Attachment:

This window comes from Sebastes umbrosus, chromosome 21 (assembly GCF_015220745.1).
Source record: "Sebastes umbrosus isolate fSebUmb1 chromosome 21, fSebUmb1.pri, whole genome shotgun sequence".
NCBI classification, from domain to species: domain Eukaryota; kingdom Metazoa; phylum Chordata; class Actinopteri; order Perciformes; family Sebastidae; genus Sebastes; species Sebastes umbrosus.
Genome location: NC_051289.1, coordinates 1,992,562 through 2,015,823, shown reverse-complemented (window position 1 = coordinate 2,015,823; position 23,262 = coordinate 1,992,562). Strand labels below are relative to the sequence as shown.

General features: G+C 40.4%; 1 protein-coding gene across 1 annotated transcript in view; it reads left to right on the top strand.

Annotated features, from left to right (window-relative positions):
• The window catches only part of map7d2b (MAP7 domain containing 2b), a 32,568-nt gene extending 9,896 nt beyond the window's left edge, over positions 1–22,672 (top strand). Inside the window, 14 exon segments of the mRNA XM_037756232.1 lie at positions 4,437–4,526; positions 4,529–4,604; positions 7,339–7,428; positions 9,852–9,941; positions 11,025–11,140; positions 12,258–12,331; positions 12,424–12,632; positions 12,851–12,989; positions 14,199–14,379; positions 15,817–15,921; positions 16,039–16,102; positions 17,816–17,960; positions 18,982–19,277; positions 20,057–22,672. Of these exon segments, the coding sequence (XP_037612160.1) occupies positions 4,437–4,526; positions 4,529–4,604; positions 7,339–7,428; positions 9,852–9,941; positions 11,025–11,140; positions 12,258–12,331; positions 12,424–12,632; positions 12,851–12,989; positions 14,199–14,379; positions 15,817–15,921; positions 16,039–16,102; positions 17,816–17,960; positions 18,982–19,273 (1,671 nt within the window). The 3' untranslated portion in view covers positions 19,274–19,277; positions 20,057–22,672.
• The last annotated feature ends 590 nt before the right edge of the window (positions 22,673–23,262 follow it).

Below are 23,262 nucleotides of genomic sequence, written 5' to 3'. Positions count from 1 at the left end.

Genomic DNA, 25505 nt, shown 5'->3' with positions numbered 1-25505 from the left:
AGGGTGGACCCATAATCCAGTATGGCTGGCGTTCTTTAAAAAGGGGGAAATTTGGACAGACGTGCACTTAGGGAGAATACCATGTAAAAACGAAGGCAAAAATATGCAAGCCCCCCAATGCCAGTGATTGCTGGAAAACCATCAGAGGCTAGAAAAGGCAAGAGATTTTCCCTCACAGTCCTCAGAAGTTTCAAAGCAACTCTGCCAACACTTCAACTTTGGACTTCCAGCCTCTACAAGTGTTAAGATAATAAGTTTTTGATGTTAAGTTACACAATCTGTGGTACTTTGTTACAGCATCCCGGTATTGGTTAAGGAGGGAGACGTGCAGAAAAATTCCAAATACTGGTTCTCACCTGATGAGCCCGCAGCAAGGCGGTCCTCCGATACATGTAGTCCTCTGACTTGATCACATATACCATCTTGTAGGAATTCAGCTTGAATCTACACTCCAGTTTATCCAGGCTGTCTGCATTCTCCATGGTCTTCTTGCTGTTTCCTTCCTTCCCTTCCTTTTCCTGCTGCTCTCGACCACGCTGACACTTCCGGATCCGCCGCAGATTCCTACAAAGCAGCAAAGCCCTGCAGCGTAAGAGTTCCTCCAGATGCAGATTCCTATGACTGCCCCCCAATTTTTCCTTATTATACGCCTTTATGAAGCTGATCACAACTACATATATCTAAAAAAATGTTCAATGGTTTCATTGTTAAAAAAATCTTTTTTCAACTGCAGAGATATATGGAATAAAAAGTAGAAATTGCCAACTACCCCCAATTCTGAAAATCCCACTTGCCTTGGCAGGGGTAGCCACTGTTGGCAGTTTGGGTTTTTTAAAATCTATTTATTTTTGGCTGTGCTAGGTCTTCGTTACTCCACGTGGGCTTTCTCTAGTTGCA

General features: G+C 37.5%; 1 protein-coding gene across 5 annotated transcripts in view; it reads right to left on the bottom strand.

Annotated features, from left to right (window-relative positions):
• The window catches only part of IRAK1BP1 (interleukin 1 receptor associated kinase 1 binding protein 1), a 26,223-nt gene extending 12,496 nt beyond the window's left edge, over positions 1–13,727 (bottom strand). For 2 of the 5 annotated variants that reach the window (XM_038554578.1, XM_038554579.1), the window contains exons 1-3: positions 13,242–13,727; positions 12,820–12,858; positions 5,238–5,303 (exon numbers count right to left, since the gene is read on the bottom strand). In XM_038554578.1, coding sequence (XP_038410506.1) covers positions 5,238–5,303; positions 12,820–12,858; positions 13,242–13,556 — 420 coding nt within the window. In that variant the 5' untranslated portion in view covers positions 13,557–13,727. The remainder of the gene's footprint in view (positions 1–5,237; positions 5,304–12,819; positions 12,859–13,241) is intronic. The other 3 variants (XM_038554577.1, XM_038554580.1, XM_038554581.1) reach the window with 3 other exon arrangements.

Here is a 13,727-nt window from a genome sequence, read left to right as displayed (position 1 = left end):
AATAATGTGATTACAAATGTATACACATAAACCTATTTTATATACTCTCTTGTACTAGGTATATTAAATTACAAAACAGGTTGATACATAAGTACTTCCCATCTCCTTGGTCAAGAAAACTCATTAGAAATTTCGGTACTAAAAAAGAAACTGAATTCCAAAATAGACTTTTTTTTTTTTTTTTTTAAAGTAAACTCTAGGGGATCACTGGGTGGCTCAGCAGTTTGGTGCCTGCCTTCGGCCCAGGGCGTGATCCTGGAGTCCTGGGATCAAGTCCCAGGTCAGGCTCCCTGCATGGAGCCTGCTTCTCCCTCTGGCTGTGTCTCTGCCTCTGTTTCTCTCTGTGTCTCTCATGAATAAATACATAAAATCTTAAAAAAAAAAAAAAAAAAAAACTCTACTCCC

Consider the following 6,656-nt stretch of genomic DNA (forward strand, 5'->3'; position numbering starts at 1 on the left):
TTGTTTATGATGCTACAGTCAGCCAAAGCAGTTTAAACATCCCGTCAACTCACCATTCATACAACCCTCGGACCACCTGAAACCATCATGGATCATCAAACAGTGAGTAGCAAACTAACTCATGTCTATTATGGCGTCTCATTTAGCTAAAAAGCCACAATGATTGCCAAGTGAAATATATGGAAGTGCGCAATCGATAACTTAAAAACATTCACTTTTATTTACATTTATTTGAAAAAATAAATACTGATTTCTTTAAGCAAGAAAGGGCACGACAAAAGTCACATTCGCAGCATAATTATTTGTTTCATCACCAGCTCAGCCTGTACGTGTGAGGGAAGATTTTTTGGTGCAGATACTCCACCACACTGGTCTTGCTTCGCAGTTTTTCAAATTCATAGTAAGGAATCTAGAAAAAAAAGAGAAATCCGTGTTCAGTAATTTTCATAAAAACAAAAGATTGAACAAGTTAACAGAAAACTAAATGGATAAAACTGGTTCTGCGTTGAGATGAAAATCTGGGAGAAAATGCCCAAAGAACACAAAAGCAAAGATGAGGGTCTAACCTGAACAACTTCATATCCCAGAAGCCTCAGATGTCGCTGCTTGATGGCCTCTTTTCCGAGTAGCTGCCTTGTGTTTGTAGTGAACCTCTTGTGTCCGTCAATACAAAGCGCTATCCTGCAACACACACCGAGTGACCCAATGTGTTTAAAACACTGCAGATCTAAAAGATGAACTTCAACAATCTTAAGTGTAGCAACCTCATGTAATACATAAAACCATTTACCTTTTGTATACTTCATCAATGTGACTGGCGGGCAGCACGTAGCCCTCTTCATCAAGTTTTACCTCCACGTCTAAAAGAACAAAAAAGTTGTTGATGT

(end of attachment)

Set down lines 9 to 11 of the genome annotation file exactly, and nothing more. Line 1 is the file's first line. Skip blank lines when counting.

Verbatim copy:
Below are 23,262 nucleotides of genomic sequence, written 5' to 3'. Positions count from 1 at the left end.

Genomic DNA, 25505 nt, shown 5'->3' with positions numbered 1-25505 from the left:
AGGGTGGACCCATAATCCAGTATGGCTGGCGTTCTTTAAAAAGGGGGAAATTTGGACAGACGTGCACTTAGGGAGAATACCATGTAAAAACGAAGGCAAAAATATGCAAGCCCCCCAATGCCAGTGATTGCTGGAAAACCATCAGAGGCTAGAAAAGGCAAGAGATTTTCCCTCACAGTCCTCAGAAGTTTCAAAGCAACTCTGCCAACACTTCAACTTTGGACTTCCAGCCTCTACAAGTGTTAAGATAATAAGTTTTTGATGTTAAGTTACACAATCTGTGGTACTTTGTTACAGCATCCCGGTATTGGTTAAGGAGGGAGACGTGCAGAAAAATTCCAAATACTGGTTCTCACCTGATGAGCCCGCAGCAAGGCGGTCCTCCGATACATGTAGTCCTCTGACTTGATCACATATACCATCTTGTAGGAATTCAGCTTGAATCTACACTCCAGTTTATCCAGGCTGTCTGCATTCTCCATGGTCTTCTTGCTGTTTCCTTCCTTCCCTTCCTTTTCCTGCTGCTCTCGACCACGCTGACACTTCCGGATCCGCCGCAGATTCCTACAAAGCAGCAAAGCCCTGCAGCGTAAGAGTTCCTCCAGATGCAGATTCCTATGACTGCCCCCCAATTTTTCCTTATTATACGCCTTTATGAAGCTGATCACAACTACATATATCTAAAAAAATGTTCAATGGTTTCATTGTTAAAAAAATCTTTTTTCAACTGCAGAGATATATGGAATAAAAAGTAGAAATTGCCAACTACCCCCAATTCTGAAAATCCCACTTGCCTTGGCAGGGGTAGCCACTGTTGGCAGTTTGGGTTTTTTAAAATCTATTTATTTTTGGCTGTGCTAGGTCTTCGTTACTCCACGTGGGCTTTCTCTAGTTGCA